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Mr. COLE. Madam Speaker, I rise today to give my respects to Brad Patterson, who recently passed away after many decades of dedicated service to our country.
Graduating with a master's degree in 1943 from the University of Chicago, Brad served in the State Department and then as Deputy Counselor to the Cabinet under President Dwight D. Eisenhower. Brad was also the first Executive Director of the Peace Corps under President John F. Kennedy.
After a stint with the Treasury Department, the National War College and the National Advisory Council on the Selective Service, Brad returned to the White House, this time serving as Executive Assistant to Leonard Garment under President Richard M. Nixon.
Most Americans would be proud to have had such a distinguished career and bountiful life.
As an enrolled member of the Chickasaw Nation of Oklahoma, I hold Brad in especially high regard for his role in advising President Nixon and helping to shape the federal policy of Indian self-determination. On July 8, 2020, we celebrate the 50th anniversary of President Nixon's Special Message to Congress on Indian Affairs and not coincidentally, the most important and successful federal policy regarding Native people the United States has ever had. It is also the 50th anniversary of the restoration of its sacred Blue Lake to the Taos Pueblo, which was the symbolic centerpiece of the Nixon message.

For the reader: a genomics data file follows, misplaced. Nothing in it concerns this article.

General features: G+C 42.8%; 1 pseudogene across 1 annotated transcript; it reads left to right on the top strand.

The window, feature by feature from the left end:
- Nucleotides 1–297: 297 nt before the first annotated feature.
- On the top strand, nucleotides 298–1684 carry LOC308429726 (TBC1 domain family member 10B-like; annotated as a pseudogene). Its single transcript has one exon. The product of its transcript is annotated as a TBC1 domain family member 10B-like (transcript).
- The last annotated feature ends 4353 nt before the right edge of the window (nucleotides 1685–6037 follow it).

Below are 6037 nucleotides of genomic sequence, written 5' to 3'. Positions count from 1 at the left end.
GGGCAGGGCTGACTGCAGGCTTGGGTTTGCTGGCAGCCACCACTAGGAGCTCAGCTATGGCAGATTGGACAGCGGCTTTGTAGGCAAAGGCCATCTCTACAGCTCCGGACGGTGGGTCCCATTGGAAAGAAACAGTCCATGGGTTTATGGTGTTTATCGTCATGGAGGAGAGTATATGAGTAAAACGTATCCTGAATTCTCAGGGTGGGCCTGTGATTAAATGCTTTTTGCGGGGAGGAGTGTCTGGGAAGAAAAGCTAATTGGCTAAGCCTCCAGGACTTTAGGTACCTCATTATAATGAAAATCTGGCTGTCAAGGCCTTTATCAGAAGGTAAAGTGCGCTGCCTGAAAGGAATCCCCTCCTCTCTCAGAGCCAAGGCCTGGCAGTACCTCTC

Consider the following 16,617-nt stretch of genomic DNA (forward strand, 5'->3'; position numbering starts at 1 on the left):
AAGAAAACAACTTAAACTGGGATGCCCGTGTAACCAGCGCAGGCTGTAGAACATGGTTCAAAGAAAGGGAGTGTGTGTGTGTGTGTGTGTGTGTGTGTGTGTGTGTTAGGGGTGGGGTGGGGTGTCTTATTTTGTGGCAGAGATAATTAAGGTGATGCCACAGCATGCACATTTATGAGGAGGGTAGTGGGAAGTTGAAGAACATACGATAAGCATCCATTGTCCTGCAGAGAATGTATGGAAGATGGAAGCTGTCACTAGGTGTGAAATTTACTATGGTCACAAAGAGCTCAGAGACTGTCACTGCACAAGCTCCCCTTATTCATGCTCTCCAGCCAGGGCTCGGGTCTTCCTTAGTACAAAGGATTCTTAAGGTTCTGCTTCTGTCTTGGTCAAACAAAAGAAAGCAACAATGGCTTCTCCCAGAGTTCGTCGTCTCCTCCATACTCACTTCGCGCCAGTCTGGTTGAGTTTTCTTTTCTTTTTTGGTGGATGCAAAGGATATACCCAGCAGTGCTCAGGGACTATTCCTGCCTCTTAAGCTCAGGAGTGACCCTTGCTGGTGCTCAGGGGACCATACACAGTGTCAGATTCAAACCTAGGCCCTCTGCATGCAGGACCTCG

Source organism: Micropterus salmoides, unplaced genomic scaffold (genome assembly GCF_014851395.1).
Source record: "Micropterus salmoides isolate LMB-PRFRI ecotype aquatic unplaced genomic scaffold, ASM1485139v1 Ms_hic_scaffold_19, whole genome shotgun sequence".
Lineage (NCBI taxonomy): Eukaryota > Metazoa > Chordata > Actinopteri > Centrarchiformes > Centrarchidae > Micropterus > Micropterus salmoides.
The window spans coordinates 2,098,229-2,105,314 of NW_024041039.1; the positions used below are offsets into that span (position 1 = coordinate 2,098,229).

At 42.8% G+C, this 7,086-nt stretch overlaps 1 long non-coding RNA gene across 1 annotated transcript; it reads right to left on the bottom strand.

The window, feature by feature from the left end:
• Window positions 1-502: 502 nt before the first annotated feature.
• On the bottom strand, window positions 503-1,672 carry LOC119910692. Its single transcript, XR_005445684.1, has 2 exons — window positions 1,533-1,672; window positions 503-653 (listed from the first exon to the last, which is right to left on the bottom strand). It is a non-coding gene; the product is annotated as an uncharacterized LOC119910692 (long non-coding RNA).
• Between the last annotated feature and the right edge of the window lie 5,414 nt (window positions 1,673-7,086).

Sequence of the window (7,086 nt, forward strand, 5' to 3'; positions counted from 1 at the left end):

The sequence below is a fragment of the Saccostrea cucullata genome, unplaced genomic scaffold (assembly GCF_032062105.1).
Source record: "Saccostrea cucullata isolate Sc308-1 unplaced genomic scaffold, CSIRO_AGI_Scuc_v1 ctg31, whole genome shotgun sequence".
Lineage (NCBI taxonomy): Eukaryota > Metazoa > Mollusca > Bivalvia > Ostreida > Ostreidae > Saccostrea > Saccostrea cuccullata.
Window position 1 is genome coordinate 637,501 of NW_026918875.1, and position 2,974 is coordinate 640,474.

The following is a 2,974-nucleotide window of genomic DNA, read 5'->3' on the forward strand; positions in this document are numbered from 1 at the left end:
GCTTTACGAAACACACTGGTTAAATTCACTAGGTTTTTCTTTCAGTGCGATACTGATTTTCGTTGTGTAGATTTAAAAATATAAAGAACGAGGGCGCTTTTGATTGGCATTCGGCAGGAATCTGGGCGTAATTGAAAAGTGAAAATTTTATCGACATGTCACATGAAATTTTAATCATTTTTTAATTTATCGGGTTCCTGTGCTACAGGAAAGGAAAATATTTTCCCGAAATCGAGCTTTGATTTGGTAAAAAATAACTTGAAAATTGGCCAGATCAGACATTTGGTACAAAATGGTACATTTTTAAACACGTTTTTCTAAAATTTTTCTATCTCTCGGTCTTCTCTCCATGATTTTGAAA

As Special Assistant to the President for Domestic Affairs, Brad and his colleagues--Leonard Garment, Bobbie Kilberg, Lee Huebner, and others--worked with Nixon's chief domestic policy adviser, John Ehrlichman, to develop and propose to the President what was then a radical new shift in federal Indian policy.
America was in flux in the late 1960s with an unpopular ground war in southeast Asia, a growing civil rights movement, and a nascent ecological awareness beginning.
In 1970, this new policy that Brad played a key role in shaping looked back at the devastation earlier policies had caused to tribal communities and sought a new paradigm based on strong tribal governments and vibrant tribal economies.
Brad also worked to restore fishing rights to the Yakima Nation, helped pass the Alaska Native Claims Settlement Act, and was instrumental in resolving the American Indian Movement's occupation of the Bureau of Indian Affairs' office in Washington, D.C.
For five decades, Nixon's policy has continued to help Indian tribes make enormous strides in terms of governance and economic growth. As we approach the 50th anniversary of that policy, let us look at Brad Patterson's life and work to inspire us as we make our way through these dark and troubled times.
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